Compact fluorescent lamps contain mercury, a hazardous material, incandescent bulbs do not. If more compact fluorescent lamps are used, does it not mean more mercury pollution in the EU?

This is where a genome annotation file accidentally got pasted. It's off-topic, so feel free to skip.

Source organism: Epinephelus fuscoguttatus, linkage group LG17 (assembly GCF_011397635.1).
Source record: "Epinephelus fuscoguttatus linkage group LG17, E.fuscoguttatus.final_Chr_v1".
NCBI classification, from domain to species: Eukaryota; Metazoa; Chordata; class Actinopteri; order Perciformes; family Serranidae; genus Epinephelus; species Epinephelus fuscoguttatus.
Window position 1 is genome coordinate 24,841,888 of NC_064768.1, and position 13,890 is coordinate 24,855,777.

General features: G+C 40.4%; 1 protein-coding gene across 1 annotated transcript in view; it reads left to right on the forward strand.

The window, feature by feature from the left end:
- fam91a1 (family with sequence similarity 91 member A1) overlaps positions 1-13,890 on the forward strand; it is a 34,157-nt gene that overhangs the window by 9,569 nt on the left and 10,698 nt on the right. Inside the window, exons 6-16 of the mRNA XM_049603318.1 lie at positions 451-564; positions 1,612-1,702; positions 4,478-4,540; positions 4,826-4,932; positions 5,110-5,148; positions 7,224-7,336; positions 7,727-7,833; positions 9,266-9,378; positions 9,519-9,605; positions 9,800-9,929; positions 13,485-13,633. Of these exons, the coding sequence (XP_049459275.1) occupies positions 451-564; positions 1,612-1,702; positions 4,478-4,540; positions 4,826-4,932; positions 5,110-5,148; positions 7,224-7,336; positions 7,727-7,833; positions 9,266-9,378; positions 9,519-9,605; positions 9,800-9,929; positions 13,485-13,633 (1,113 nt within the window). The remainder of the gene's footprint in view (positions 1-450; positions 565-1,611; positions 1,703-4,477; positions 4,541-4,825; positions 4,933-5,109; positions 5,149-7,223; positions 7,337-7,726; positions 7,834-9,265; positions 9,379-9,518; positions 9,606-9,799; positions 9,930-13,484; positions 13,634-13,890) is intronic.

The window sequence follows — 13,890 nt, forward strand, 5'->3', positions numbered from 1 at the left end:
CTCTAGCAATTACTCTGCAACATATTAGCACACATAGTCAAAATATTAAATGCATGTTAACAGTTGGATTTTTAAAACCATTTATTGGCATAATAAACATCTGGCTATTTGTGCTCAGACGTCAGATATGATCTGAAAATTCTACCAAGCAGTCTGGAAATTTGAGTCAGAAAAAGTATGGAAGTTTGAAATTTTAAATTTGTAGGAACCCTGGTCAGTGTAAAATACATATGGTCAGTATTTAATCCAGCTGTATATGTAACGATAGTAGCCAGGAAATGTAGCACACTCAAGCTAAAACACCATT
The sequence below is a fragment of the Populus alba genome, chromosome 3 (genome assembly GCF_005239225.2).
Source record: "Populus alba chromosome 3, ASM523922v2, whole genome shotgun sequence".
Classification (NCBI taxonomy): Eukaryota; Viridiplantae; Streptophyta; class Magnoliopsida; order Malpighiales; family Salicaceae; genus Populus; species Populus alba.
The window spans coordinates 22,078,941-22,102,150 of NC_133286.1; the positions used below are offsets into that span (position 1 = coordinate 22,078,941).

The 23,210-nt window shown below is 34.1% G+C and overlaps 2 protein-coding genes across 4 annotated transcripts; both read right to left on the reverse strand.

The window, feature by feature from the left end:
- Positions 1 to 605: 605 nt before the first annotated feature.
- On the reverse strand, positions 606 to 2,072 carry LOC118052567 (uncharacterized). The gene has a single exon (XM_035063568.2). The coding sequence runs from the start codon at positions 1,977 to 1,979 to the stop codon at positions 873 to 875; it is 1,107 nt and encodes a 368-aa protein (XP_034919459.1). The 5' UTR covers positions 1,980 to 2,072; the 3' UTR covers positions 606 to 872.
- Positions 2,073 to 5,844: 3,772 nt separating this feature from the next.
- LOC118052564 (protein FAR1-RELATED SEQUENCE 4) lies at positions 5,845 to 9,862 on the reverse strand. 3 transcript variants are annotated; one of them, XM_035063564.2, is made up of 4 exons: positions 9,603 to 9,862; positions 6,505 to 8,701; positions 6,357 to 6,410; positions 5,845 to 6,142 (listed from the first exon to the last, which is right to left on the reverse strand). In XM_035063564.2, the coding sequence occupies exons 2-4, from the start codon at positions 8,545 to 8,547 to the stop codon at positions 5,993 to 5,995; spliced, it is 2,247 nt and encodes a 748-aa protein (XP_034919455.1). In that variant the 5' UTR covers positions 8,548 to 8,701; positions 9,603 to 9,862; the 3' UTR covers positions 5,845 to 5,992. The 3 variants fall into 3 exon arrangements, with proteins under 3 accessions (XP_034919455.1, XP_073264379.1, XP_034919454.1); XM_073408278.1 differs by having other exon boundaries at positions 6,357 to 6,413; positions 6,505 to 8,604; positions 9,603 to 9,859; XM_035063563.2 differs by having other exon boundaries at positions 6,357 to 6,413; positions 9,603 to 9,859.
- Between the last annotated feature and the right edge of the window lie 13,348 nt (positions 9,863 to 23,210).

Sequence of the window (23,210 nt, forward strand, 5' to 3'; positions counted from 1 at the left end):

Mercury is present in compact fluorescent lamps in such a small amount that during its lifetime a compact fluorescent lamp (CFL) will have saved more mercury emissions from electricity production in coal power plants (compared to the mercury emissions related to the incandescent bulbs’ electricity need) than is contained in the CFL itself. Moreover, CFLs should be recycled according to EU legislation already in place. Mercury is an important component of compact fluorescent lamps (CFLs) that plays a key role in their energy efficiency and also other parameters such as lifetime and warm-up times. There are up to 5 milligrams (0,005 grams) of mercury contained in a CFL (compared to 0,5 g in dental amalgam filling or several grams in older thermometers). The 5 mg limit is set in the Restriction on Hazardous Substances Directive (2002/95/EC). Compact fluorescent lamps have been widely used in European homes in the past decade, they will not be introduced by this regulation. Most office and